Polo – an ancient team sport

Say ‘Polo’ and it brings to mind different things for different people. Some visualize the car, others the US Polo logo and yet others might think of designer Ralph Lauren’s ‘Polo Ralph Lauren’ luxury line. There will be those whose tongues will go cool with the memory of ‘Polo’ mints (not available in the US, but very similar to Lifesavers)

I can bet not many would think of the sport polo.

Polo – some history

Polo_game

 

“Polo game from poem Guy u Chawgan”. Licensed under Public domain via Wikimedia Commons – http://commons.wikimedia.org/wiki/File:Polo_game_from_poem_Guy_u_Chawgan.jpg#mediaviewer/File:Polo_game_from_poem_Guy_u_Chawgan.jpg

The image above is a Persian miniature from the poem Guy-o Chawgân (“the Ball and the Polo-mallet”) during Safavid dynasty of Persia, which shows Persian courtiers on horseback playing a game of polo, 1546 AD.

Sometimes it’s a great advantage to grow up in a household where people are well traveled. I grew up listening to my grandfather (whose namesake I am) speak of sports/games he had seen as he traveled the world on work. My grandfather had watched a polo match for the first time in Asia.

Polo has come from an old team sport called chovgan, whose origins are lost in the sands of time. Played by ancient kingdoms stretching from Constantinople to Japan, chovgan was an elite sport played by riders on specially trained horses. The sport was also very popular in the Mogul courts of India.  Stables belonging to Akbar the Great are still standing in Delhi, India. Today it is played in about 50 countries around the world. The dominant teams are from the US, Argentina, and the UK.

The game

Terrains_de_polo_et_de_football_US_compliant_

“Terrains de polo et de football (US compliant)” by Sébastien Santoro aka Dereckson – Own work. Licensed under Public domain via Wikimedia Commons – http://commons.wikimedia.org/wiki/File:Terrains_de_polo_et_de_football_(US_compliant).svg#mediaviewer/File:Terrains_de_polo_et_de_football_(US_compliant).svg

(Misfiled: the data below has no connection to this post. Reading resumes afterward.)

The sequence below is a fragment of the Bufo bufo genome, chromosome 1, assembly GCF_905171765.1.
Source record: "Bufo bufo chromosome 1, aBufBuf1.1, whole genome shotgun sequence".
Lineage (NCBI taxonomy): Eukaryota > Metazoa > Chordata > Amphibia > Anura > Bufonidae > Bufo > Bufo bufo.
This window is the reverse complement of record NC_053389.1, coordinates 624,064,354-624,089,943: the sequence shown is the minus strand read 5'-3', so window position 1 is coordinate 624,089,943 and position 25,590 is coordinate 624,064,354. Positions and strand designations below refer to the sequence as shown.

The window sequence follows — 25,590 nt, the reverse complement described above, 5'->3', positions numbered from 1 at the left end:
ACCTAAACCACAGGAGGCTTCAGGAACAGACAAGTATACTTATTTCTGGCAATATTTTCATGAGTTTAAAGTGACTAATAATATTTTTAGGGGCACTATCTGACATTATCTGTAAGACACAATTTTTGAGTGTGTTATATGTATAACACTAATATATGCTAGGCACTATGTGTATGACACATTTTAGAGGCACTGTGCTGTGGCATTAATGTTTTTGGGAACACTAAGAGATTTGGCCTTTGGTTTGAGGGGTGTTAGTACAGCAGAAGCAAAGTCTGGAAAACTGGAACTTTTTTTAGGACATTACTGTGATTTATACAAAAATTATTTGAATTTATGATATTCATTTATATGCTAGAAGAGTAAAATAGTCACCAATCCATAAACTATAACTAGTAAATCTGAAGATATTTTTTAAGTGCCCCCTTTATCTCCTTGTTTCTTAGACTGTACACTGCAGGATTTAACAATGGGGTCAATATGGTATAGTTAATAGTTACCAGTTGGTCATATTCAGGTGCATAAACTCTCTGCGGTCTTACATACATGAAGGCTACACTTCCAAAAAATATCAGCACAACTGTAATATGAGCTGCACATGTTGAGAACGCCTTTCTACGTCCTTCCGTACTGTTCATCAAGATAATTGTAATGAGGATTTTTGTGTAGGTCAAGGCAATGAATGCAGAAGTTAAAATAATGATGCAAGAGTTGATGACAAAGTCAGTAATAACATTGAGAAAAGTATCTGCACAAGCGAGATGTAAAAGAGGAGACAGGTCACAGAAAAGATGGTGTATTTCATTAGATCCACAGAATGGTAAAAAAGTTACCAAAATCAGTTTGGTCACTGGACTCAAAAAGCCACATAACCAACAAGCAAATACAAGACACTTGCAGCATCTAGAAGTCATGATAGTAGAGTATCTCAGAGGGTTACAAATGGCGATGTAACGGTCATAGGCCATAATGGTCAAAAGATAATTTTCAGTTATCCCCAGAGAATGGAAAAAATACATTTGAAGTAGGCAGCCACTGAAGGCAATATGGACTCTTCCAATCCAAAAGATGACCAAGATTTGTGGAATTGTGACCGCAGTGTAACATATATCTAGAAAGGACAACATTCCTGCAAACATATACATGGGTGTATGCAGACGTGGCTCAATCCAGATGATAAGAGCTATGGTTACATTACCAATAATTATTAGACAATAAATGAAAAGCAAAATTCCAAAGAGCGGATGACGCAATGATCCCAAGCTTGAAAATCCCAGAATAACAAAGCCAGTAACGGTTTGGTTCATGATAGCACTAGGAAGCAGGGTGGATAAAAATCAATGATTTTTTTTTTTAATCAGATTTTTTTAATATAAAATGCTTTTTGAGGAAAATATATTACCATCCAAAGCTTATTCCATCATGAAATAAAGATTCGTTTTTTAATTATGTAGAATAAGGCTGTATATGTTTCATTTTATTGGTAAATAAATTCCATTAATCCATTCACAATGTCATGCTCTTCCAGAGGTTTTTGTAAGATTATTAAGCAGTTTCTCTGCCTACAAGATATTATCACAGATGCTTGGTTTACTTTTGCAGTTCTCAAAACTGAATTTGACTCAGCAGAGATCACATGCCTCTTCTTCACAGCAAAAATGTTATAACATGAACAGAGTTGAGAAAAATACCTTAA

A polo ground is vast as the sport is played on horseback. The image above should give you an idea of how large. Two teams of 4 players in each play against each other. The riders use a long handled mallet(called a polo stick) to hit a ball into the opposing team’s goal. The team which scores the most, wins.

The game has multiple rounds of play called ‘chakkers’ of seven minutes each. The ‘chakkers’ and the breaks roughly add up to about 60-90 mins. This is a game where the rules ensure the safety of both the rider and the ‘pony’ (as the mount is traditionally called, in spite of the ‘pony’ being a full grown horse).

 Interesting trivia about Polo

The name ‘polo’ is supposed to come from the Tibetan word for ball ‘pulu’

In the Mameluke dynasty, playing cards features polo sticks.

The British picked up the game from Manipur in northeast India. From thereon it spread to the west. In the old game played in Manipur the teams were bigger and it was a much faster game.

Both Mogul kings and queens played this sport.

The rules of polo allow mixed teams of men and women.

All players have to hit the ball from their right side. Even the left-handers.

The Jodhpur breeches were introduced to the English in 1887 by Pratap Singh of the Jodhpur team who designed them.

Some variants of polo are ‘elephant polo’, ‘camel polo’, ‘segway polo’ and event eh ‘yak polo’!

 

 

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